HOUSTON (CN) – Two people were killed when a propylene tank exploded in a Houston machine shop’s warehouse early Friday and damaged hundreds of homes.
Houston Police Chief Art Acevedo confirmed the fatalities at a news conference Friday morning following the blast at Watson Grinding and Manufacturing
The business is across the street from a residential neighborhood and people whose homes were damaged said the explosion around 4:30 a.m. felt like an earthquake or a tornado.
Watson Grinding’s warehouse was flattened with smoke smoldering around 8 a.m. as if it had been hit by a bomb. Authorities have closed the streets around the business.
Houston Fire Chief Sam Peña told reporters on scene that air monitoring had not detected hazardous levels of air pollutants and that propylene dissipates into the air.
Cypress-Fairbanks Independent School District announced around 8 a.m. it had closed an elementary school and a middle school due to the explosion and it is keeping students at its other schools indoors because of air-quality concerns.
Watson Grinding’s business, which manufactures valves for the oil and gas industry, is in the Spring Branch district of Houston.
The Spring Branch Independent School District said it is not closing any of its 36 schools, but will also be keeping students in doors.
“In an abundance of caution, please limit outside exposure to your students on the way to school. Houston Fire Dept. has stated the fumes from the Gessner explosion earlier this morning are non- toxic. We plan for a safe and regular school day for all SBISD schools,” the district said in a statement.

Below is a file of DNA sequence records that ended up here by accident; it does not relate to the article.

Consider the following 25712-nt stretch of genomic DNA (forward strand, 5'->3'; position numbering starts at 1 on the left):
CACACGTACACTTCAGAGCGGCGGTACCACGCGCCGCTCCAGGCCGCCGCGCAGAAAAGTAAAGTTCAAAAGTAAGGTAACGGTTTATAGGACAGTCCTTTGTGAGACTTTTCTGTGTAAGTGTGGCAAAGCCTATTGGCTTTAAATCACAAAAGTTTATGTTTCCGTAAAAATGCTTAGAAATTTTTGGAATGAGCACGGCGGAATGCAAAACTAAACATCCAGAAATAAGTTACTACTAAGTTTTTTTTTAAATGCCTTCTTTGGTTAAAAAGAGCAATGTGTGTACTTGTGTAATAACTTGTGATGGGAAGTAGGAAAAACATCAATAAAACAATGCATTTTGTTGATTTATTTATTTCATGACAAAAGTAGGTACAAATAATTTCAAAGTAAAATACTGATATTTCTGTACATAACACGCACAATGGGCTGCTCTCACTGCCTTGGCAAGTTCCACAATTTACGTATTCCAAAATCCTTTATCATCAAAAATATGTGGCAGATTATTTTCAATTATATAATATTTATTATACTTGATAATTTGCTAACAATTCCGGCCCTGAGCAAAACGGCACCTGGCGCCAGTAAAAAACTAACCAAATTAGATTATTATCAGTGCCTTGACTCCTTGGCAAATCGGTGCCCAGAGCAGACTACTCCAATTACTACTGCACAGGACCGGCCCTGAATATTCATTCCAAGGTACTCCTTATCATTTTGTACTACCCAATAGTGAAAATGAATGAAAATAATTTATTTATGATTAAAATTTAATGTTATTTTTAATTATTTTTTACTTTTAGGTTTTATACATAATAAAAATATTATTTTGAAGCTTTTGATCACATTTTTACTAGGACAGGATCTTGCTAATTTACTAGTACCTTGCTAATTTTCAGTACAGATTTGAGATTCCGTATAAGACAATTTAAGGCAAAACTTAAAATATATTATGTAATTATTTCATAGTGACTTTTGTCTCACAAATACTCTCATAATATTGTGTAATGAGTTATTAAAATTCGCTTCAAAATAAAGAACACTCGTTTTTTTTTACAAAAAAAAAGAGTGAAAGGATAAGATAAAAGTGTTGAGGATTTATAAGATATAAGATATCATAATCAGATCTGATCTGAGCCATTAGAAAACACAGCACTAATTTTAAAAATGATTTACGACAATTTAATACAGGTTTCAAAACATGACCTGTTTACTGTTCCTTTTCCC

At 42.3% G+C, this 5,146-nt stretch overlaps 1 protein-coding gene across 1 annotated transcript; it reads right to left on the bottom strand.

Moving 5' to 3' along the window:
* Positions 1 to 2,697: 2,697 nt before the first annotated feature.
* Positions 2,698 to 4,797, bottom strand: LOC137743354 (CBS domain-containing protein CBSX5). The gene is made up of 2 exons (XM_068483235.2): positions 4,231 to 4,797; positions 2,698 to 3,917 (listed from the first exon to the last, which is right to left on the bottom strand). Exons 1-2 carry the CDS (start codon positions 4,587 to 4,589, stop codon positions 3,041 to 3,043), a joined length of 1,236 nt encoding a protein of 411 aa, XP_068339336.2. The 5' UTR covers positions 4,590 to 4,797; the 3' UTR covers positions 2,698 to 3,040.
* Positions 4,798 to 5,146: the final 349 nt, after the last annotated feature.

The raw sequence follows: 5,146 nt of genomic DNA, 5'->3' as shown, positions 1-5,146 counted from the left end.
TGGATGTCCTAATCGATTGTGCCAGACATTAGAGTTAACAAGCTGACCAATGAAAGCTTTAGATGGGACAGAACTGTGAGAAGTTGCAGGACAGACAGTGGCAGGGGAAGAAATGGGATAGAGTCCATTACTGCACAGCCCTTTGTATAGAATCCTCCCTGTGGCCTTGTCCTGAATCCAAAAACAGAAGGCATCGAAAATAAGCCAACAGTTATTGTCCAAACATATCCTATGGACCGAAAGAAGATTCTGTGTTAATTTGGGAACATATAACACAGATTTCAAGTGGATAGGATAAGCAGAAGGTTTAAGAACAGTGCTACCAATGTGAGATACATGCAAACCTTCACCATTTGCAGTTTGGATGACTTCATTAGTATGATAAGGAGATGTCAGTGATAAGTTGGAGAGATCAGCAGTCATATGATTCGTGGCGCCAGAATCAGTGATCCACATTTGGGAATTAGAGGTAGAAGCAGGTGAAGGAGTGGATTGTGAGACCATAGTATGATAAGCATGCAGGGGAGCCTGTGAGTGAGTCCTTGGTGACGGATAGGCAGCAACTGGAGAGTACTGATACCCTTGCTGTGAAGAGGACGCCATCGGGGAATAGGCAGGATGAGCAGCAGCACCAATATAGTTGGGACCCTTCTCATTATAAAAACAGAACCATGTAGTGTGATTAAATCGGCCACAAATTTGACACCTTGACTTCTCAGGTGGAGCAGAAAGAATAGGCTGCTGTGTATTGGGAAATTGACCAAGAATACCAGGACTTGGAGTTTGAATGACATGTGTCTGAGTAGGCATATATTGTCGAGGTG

Local media reported that some residents in the blast zone were trying to board up their shattered windows to keep out looters, but firefighters told those whose homes sustained extensive damage they need to go.
The Houston office of the Bureau of Alcohol, Tobacco, Firearms, and Explosives said it has sent agents to the site to help Houston firefighters with the explosion investigation.
Chemical-fueled disasters are becoming a regular occurrence in southeast Texas.
A chemical processing unit exploded at a Beaumont-area refinery on Nov. 27 and more than 50,000 people were ordered to evacuate.
A worker was killed by another explosion at a chemical plant, a northeast Houston suburb, in April.
That tragedy followed a fire in March at a plant in Deer Park, 21 miles east of downtown Houston, which engulfed 11 chemical storage tanks and burned for several days before firefighters put it out by dousing it with foam.
The benzene-laced foam ran off into the Houston Ship Channel and the U.S. Coast Guard closed part of the channel for three days while the chemicals were skimmed out to keep them from flowing downstream to Galveston Bay.
HPD Chief Acevedo said on the scene around 9:30 a.m. that more than 100 homes had been damaged, and warned any would-be looters that a man caught stealing TVs and cigarettes from a Walmart during Hurricane Harvey in 2017 was sentenced to 20 years in prison.
Hours later, Houston Fire Department officials said that an additional 18 residents had “self-reported” to nearby emergency rooms due to breathing problems and injuries from debris. City officials said around 200 homes were damaged in the blast, some of which were knocked free from their foundations.
Peña told reporters the Houston Fire Department will be on site investigating the incident for several days. “For right now what we can assure the public is the hazard has been contained. We have secured the leak from the propylene tank,” he said.
James Palmer contributed to this report.